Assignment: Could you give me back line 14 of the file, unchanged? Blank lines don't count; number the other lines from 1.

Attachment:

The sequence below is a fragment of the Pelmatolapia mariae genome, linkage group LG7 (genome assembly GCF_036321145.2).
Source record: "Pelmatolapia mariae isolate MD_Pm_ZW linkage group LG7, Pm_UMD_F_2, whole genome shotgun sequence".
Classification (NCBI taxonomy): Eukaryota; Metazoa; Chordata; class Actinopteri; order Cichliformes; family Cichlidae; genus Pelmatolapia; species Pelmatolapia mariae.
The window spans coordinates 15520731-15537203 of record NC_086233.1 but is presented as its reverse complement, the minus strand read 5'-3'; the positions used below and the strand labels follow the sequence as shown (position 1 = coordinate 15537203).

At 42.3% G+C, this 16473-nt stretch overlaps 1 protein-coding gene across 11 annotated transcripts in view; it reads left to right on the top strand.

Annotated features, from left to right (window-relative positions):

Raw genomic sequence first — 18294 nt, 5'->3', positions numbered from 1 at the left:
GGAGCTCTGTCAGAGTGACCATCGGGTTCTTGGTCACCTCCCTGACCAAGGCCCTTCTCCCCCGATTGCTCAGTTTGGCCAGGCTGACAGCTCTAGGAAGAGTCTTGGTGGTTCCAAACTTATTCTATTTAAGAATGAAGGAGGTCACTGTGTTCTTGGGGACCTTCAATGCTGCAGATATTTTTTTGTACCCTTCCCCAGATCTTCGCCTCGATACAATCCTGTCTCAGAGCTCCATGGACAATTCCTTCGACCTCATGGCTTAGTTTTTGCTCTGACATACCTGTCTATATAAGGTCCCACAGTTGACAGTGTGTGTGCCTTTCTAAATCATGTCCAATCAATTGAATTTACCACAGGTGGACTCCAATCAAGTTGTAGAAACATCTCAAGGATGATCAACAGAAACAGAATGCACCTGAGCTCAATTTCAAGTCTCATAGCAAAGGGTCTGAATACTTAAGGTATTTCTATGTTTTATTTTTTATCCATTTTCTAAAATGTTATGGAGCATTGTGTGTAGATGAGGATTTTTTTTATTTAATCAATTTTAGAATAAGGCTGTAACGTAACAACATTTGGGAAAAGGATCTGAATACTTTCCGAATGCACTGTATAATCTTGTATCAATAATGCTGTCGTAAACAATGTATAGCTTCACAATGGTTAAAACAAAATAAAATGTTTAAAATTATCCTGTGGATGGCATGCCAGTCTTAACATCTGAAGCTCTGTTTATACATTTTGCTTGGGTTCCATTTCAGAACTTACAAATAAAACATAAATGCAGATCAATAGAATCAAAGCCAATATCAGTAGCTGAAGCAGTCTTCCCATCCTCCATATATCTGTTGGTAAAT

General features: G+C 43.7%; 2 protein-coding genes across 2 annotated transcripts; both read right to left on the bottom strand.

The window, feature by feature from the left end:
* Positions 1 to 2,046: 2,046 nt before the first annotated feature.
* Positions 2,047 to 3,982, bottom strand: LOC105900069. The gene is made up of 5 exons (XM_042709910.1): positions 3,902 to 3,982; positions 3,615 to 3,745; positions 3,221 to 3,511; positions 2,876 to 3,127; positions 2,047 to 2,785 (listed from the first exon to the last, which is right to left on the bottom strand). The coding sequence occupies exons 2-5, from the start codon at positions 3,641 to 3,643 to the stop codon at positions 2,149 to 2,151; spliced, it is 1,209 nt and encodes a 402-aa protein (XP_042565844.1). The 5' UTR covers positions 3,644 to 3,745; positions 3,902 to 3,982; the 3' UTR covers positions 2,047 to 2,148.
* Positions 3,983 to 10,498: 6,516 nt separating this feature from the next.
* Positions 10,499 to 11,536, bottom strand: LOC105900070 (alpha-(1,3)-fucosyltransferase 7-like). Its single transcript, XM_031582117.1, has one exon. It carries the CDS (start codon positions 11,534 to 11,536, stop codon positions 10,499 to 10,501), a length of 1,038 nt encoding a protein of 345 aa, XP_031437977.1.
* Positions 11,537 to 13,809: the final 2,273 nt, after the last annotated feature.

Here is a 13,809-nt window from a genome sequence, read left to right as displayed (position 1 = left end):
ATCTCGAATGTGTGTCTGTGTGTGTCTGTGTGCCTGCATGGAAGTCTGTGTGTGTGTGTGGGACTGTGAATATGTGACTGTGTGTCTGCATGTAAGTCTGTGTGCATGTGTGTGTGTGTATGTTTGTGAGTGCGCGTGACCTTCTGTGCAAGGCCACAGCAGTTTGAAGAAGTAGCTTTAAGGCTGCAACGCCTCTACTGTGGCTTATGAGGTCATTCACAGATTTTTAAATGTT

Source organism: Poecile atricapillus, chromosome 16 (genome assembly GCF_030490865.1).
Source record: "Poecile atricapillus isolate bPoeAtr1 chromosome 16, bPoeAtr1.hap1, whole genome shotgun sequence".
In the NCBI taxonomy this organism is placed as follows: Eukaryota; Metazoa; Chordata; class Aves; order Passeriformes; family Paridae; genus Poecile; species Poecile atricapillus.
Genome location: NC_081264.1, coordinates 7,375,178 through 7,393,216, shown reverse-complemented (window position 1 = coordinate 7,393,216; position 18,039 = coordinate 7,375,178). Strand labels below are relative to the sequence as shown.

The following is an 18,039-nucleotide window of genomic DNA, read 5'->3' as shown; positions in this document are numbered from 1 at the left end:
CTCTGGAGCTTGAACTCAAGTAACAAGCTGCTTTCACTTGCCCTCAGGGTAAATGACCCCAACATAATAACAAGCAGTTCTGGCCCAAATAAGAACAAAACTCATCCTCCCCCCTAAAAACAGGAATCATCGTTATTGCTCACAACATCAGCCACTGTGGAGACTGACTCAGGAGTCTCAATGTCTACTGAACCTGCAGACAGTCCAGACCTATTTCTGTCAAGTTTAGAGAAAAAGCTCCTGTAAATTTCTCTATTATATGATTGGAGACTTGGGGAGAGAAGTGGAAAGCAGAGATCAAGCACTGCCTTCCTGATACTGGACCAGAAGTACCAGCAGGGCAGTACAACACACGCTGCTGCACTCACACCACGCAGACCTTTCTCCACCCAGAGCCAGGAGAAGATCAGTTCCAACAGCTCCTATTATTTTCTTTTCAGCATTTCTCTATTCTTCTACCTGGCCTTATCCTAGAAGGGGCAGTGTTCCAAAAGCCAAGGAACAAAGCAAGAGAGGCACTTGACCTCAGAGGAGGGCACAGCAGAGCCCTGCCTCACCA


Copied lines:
* Positions 10,499 to 11,536, bottom strand: LOC105900070 (alpha-(1,3)-fucosyltransferase 7-like). Its single transcript, XM_031582117.1, has one exon. It carries the CDS (start codon positions 11,534 to 11,536, stop codon positions 10,499 to 10,501), a length of 1,038 nt encoding a protein of 345 aa, XP_031437977.1.